US Scientists reporting in the ACS Sustainable Chemistry & Engineering journal claim to have created a new type of material that could replace single-use plastic items commonly used in the food industry and for temporary decorations.

The material, made from sugar and wood-derived powders is lightweight but can disintegrate on-demand, making it a promising alternative to traditional plastics that can take years to break down in landfills.

The researchers combined isomalt, a sugar alcohol, with natural additives such as cellulose, cellulose and sawdust, or wood floor. They then heated the mixture and extruded it into small pellets that were moulded into various objects, including balls, saucers, and even a chess piece.

New, strong material dissolves in minutes, could replace single-use plastics

According to the study, all of the tested additives doubled the strength of the material, making it harder than common plastics like PET and PVC. However, unlike traditional plastics, this material can dissolve in water within minutes.

How well do you really know your competitors?

Access the most comprehensive Company Profiles on the market, powered by GlobalData. Save hours of research. Gain competitive edge.

Company Profile – free sample

Thank you!

Your download email will arrive shortly

Not ready to buy yet? Download a free sample

We are confident about the unique quality of our Company Profiles. However, we want you to make the most beneficial decision for your business, so we offer a free sample that you can download by submitting the below form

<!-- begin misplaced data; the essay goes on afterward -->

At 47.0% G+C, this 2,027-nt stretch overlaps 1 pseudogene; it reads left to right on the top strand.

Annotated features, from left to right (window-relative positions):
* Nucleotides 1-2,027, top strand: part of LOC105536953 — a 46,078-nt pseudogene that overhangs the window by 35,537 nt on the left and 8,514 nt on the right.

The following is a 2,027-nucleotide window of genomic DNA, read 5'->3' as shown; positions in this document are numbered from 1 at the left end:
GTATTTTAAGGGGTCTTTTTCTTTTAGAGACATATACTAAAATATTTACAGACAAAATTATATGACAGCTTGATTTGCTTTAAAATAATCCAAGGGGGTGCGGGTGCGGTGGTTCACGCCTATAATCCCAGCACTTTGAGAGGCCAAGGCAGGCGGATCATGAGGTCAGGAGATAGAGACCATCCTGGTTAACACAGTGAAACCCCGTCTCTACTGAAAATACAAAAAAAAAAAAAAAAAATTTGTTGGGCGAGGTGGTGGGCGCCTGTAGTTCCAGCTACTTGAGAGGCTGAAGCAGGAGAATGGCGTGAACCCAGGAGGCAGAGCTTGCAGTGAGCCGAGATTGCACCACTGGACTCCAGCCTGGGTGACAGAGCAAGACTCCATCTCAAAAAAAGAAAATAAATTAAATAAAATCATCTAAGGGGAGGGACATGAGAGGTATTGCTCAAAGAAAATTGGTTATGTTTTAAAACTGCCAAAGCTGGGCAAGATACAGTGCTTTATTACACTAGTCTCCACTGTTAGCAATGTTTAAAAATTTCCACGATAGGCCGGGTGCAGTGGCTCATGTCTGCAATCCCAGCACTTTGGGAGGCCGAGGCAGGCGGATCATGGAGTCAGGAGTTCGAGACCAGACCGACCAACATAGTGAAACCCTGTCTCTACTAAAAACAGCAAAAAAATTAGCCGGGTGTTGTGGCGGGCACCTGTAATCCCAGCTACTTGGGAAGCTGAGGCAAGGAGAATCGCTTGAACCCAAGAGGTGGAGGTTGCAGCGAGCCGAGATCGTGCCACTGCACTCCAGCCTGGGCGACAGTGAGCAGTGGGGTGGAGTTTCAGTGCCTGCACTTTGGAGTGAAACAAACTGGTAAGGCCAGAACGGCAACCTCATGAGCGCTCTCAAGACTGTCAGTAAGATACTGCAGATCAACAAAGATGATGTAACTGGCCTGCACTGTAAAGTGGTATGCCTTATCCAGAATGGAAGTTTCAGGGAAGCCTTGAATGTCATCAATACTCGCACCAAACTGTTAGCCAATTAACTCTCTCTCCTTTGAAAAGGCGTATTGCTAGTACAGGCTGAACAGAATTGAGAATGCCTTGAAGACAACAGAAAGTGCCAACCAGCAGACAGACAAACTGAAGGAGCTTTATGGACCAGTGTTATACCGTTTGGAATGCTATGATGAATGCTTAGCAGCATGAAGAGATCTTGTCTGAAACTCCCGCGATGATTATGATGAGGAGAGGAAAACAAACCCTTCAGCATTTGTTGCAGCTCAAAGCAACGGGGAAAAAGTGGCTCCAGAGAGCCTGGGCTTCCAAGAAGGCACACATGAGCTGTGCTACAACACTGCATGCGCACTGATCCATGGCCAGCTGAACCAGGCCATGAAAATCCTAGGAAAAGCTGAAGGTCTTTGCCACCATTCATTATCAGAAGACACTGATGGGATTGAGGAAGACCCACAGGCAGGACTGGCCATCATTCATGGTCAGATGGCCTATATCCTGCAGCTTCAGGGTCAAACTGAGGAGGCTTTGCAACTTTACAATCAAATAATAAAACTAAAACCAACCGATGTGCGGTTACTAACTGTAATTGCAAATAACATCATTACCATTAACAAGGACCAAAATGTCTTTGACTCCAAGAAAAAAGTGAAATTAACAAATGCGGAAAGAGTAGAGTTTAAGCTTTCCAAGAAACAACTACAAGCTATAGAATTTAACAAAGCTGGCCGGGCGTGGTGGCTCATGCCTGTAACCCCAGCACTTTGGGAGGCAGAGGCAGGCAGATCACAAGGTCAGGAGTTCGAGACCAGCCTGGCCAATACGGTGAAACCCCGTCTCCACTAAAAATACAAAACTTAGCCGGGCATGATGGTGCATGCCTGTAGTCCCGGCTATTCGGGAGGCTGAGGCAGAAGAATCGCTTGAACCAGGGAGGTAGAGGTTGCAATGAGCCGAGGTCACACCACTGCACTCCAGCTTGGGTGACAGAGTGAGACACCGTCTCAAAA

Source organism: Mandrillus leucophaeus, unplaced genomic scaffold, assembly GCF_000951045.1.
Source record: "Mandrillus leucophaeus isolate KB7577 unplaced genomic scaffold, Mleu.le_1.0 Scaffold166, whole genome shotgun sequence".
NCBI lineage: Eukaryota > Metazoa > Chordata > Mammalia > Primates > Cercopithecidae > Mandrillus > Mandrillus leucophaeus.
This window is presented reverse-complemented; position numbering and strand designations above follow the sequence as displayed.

By GlobalData
Visit our Privacy Policy for more information about our services, how we may use, process and share your personal data, including information of your rights in respect of your personal data and how you can unsubscribe from future marketing communications. Our services are intended for corporate subscribers and you warrant that the email address submitted is your corporate email address.

The saucers made from the material were coated with food-grade shellac and cellulose acetate, allowing them to withstand immersion in water for up to seven days. But once the coating was cracked, the saucers rapidly disintegrated in water.

The researchers suggest this new material could be used for food-service items and temporary decor that can easily be disposed of by crushing and spraying with water.

Even if these items end up in the environment, the material will eventually break down into sugar and plant-based additives, which could be beneficial for soil.

Due to greater awareness and education on environmental issues, the majority of consumers now associate plastic packaging with environmental pollution.

“With increasing public awareness of the harm plastic has on the environment, consumers are increasingly seeking a relationship with retailers and manufacturers that extends beyond a mere transaction,” notes GlobalData in a report about how consumer attitudes towards plastic waste are changing.